Treating Criminals

The debate over whether we should offer treatment or punishment to drug-motivated criminals is still causing a stir. There are many people that support treating addicts that have committed crimes, but just as many people feel we should not give these people any special care.

Drug Related Crime

There are an estimated 2.3 million inmates in the U.S., and more than half of them are there because of drug-related crimes. This shouldn’t come as a surprise – drugs make people do dumb things. Crimes are committed because an addict is desperate to get their hands on more drugs, or are not thinking clearly because they are high. Many burglaries, accidents, and fights or murders are a direct result of the control drugs have on people. Drug addicts that receive no treatment for their substance abuse while in prison or afterward are likely to relapse. A convicted felon may detox in prison, but even after years of being clean from the substance, when they reenter society, many go right back to the drugs and most likely back to their life of crime. In fact, 50% of inmates will turn back to crime and drugs once they get out of prison. The vicious cycle of putting felons in prison, letting them out after their sentence is up, and catching them for the same kinds of crimes has many people thinking there must be a better way.

Pros and Cons of Treatment

Treatment while in prison and afterward is a solution that definitely helps. Detox alone doesn’t heal lives destroyed by drug abuse, but counseling and therapy do help. These addicts need to learn how to stay drug free, and how to live a healthy life. Addicts have a disease that has changed their brain chemistry, and will only get better with treatment.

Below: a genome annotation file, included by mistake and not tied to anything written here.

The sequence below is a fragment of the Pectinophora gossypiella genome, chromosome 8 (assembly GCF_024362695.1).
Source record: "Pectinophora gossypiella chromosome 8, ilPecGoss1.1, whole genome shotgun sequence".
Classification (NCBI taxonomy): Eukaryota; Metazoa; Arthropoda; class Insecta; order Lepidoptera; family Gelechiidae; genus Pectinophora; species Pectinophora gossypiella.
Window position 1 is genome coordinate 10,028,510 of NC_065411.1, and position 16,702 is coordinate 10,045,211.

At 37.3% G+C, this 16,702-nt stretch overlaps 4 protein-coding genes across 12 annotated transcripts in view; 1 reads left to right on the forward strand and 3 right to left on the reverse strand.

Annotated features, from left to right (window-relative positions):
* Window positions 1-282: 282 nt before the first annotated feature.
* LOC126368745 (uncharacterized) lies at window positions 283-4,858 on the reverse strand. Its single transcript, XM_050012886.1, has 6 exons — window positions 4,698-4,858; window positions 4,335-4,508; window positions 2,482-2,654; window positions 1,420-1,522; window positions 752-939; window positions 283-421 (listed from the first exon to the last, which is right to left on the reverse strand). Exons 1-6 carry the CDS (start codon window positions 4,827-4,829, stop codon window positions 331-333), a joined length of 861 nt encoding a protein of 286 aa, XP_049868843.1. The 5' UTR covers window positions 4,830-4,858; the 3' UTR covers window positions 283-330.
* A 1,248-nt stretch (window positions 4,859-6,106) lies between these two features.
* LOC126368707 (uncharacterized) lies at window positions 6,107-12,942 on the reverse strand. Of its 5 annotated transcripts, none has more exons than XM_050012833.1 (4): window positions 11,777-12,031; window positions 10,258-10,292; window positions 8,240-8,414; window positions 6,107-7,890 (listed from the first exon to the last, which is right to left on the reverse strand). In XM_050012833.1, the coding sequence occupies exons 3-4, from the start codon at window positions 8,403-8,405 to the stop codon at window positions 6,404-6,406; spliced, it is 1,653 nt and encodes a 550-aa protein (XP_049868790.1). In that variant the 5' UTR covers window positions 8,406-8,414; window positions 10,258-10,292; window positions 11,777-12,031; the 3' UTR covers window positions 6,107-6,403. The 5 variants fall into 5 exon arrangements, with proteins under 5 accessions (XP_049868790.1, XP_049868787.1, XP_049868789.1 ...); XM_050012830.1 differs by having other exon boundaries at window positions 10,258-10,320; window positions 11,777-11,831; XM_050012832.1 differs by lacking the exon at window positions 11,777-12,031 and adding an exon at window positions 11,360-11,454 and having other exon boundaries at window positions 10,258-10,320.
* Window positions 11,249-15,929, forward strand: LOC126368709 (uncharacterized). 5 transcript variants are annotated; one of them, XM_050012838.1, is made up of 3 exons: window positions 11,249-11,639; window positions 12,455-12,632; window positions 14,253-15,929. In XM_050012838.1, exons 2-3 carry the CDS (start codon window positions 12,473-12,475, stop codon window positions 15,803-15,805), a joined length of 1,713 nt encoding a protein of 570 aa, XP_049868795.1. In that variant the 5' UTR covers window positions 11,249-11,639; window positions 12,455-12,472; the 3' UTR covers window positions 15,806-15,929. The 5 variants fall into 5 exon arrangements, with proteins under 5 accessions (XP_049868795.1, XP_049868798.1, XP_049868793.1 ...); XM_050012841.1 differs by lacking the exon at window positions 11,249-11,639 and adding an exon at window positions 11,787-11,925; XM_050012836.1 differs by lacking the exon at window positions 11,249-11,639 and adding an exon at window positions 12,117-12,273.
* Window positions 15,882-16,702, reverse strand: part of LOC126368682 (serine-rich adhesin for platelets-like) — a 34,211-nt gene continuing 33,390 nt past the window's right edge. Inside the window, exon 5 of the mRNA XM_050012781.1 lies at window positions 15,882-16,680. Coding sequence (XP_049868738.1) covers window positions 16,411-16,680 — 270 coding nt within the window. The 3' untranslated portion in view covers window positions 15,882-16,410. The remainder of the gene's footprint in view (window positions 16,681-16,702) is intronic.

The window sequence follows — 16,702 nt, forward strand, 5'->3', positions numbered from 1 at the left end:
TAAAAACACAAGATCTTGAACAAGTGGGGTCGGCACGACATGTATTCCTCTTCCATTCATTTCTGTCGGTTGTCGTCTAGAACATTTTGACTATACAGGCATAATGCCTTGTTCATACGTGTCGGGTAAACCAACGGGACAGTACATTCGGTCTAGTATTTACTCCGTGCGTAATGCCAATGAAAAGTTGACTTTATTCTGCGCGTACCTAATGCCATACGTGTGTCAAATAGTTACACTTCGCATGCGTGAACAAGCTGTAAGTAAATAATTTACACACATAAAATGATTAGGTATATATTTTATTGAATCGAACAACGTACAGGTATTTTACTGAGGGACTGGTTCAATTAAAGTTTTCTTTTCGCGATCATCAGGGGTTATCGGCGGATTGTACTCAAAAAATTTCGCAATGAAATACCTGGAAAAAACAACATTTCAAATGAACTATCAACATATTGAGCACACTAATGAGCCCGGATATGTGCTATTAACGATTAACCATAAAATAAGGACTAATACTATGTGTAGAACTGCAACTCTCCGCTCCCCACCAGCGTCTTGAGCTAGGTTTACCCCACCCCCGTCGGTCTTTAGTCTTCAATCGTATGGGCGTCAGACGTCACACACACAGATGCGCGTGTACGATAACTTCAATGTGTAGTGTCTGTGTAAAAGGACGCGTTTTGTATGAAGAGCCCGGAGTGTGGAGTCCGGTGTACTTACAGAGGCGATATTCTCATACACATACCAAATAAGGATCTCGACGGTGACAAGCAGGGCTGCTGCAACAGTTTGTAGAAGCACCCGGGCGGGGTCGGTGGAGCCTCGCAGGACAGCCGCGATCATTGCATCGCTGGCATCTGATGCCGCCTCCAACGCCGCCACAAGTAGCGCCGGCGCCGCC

But providing treatment for criminals in prison or instead of prison is not the solution everyone would like to see. Some people can’t get past the fact that these people committed crimes and deserve to be punished. Others feel that providing treatment instead of punishment is being soft on drugs, leading others to try to get away with more. Still others can’t support spending all the money up front that is necessary to treat inmates.

Stopping the Cycle

We have to keep going back to the effects of substance abuse on the human body. People that are addicted to drugs lose control of their lives. Only the drugs matter – stealing money for drugs, lashing out at or abusing others that stand in their way, or hurting innocent people are all consequences of a mind that is influenced by drugs. We don’t have to go easy on drug addict criminals, but we do need to keep them from hurting any more people. The most effective way to stop the drug/prison cycle is to treat with rehab. Recidivism rates go down 30% among those that receive treatment.

Money is a big concern in the prison systems right now, and only 1/5 of drug addicted inmates get help for their drug problem. Many states, struggling with budget cuts and money constraints, have been quick to cut funding for treating inmates. In the long run, however, treatment is the way to go. It is cheaper to treat than incarcerate, and the money saved from not having to arrest and imprison these people over and over again will save a substantial amount of money.

Unsure where to start? Take Our Substance Abuse Self-Assessment

Take our free, 5-minute substance abuse self-assessment below if you think you or someone you love might be struggling with substance abuse. This evaluation consists of 11 yes or no questions that are designed to be used as an informational tool to assess the severity and probability of a substance use disorder. The test is free, confidential, and no personal information is needed to receive the result. Please be aware that this evaluation is not a substitute for advice from a medical doctor.